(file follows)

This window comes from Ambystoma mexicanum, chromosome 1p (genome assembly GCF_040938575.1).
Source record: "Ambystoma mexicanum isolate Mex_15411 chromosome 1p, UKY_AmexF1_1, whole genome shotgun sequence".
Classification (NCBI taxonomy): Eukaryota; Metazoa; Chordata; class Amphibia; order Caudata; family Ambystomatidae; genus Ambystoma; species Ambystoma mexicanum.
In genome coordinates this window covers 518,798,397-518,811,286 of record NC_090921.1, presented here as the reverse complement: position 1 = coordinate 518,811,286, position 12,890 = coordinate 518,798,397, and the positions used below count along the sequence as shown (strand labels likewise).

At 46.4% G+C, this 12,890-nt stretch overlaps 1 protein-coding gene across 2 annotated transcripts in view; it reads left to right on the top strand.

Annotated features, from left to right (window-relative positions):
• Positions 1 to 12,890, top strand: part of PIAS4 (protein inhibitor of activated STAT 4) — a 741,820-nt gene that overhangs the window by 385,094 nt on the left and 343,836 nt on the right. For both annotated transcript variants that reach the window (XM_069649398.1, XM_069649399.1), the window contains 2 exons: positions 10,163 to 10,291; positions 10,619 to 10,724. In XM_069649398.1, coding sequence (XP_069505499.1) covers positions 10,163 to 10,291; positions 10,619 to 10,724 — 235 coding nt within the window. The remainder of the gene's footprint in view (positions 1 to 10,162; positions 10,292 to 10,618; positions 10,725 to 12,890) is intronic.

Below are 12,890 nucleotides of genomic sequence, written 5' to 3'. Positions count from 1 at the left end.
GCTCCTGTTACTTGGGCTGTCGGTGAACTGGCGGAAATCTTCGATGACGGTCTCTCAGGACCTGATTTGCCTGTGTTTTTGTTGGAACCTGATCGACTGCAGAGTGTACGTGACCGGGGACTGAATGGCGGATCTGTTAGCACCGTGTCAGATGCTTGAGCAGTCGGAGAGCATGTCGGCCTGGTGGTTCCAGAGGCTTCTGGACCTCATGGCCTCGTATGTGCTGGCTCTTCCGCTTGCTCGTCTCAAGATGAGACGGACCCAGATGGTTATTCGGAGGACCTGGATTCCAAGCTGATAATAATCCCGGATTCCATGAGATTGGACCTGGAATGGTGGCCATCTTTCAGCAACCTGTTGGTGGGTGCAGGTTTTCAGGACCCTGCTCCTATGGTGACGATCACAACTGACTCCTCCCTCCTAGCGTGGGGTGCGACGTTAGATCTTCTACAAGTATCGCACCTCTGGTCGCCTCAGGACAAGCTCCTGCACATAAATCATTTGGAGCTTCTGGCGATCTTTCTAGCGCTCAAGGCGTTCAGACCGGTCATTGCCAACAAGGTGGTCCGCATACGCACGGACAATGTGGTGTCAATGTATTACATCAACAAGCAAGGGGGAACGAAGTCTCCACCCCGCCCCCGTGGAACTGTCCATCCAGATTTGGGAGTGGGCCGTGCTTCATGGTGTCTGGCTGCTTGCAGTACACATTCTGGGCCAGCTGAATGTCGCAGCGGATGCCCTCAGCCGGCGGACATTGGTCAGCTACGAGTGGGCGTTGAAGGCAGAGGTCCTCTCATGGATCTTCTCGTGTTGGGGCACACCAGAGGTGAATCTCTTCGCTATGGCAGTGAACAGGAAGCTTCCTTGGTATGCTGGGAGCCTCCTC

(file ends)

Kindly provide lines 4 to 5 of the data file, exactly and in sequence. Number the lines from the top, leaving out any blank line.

In genome coordinates this window covers 518,798,397-518,811,286 of record NC_090921.1, presented here as the reverse complement: position 1 = coordinate 518,811,286, position 12,890 = coordinate 518,798,397, and the positions used below count along the sequence as shown (strand labels likewise).

At 46.4% G+C, this 12,890-nt stretch overlaps 1 protein-coding gene across 2 annotated transcripts in view; it reads left to right on the top strand.